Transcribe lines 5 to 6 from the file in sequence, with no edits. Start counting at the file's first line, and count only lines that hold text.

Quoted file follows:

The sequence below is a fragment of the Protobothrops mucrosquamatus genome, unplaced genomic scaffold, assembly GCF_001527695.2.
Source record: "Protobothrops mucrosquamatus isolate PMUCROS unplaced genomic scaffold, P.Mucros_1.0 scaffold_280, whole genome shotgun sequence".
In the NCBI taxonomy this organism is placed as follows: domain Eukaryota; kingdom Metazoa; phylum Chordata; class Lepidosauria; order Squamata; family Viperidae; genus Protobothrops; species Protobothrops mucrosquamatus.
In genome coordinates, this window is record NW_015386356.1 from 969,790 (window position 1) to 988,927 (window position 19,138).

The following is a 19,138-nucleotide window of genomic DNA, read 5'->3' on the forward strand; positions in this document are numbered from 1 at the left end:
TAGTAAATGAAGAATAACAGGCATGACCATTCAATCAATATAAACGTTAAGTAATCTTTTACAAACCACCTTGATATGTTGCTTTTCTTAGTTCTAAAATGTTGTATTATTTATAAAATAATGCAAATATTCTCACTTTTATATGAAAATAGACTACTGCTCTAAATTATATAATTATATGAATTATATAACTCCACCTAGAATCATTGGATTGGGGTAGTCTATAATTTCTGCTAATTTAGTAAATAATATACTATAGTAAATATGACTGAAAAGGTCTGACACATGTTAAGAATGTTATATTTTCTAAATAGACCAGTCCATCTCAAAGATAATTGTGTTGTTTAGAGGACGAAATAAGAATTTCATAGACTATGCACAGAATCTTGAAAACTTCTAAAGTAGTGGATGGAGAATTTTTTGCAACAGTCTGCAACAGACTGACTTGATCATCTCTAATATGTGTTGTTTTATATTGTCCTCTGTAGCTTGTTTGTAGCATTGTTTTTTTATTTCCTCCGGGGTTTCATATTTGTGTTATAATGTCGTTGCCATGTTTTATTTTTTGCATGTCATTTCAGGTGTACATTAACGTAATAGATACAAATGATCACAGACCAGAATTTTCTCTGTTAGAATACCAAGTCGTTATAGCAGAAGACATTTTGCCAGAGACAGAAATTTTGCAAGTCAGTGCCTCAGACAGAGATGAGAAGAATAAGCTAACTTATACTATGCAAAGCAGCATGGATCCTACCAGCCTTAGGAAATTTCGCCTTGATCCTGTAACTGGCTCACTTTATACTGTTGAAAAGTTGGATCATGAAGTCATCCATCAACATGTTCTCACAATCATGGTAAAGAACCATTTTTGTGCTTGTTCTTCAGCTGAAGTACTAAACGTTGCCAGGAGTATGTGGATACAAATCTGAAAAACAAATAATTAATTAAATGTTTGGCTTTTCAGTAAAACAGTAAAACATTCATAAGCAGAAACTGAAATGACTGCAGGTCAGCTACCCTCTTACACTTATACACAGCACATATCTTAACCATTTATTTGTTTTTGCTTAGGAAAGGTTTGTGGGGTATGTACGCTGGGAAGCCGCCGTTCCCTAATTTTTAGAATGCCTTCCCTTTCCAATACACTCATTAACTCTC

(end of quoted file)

The following is a 19,138-nucleotide window of genomic DNA, read 5'->3' on the forward strand; positions in this document are numbered from 1 at the left end:
TAGTAAATGAAGAATAACAGGCATGACCATTCAATCAATATAAACGTTAAGTAATCTTTTACAAACCACCTTGATATGTTGCTTTTCTTAGTTCTAAAATGTTGTATTATTTATAAAATAATGCAAATATTCTCACTTTTATATGAAAATAGACTACTGCTCTAAATTATATAATTATATGAATTATATAACTCCACCTAGAATCATTGGATTGGGGTAGTCTATAATTTCTGCTAATTTAGTAAATAATATACTATAGTAAATATGACTGAAAAGGTCTGACACATGTTAAGAATGTTATATTTTCTAAATAGACCAGTCCATCTCAAAGATAATTGTGTTGTTTAGAGGACGAAATAAGAATTTCATAGACTATGCACAGAATCTTGAAAACTTCTAAAGTAGTGGATGGAGAATTTTTTGCAACAGTCTGCAACAGACTGACTTGATCATCTCTAATATGTGTTGTTTTATATTGTCCTCTGTAGCTTGTTTGTAGCATTGTTTTTTTATTTCCTCCGGGGTTTCATATTTGTGTTATAATGTCGTTGCCATGTTTTATTTTTTGCATGTCATTTCAGGTGTACATTAACGTAATAGATACAAATGATCACAGACCAGAATTTTCTCTGTTAGAATACCAAGTCGTTATAGCAGAAGACATTTTGCCAGAGACAGAAATTTTGCAAGTCAGTGCCTCAGACAGAGATGAGAAGAATAAGCTAACTTATACTATGCAAAGCAGCATGGATCCTACCAGCCTTAGGAAATTTCGCCTTGATCCTGTAACTGGCTCACTTTATACTGTTGAAAAGTTGGATCATGAAGTCATCCATCAACATGTTCTCACAATCATGGTAAAGAACCATTTTTGTGCTTGTTCTTCAGCTGAAGTACTAAACGTTGCCAGGAGTATGTGGATACAAATCTGAAAAACAAATAATTAATTAAATGTTTGGCTTTTCAGTAAAACAGTAAAACATTCATAAGCAGAAACTGAAATGACTGCAGGTCAGCTACCCTCTTACACTTATACACAGCACATATCTTAACCATTTATTTGTTTTTGCTTAGGAAAGGTTTGTGGGGTATGTACGCTGGGAAGCCGCCGTTCCCTAATTTTTAGAATGCCTTCCCTTTCCAATACACTCATTAACTCTC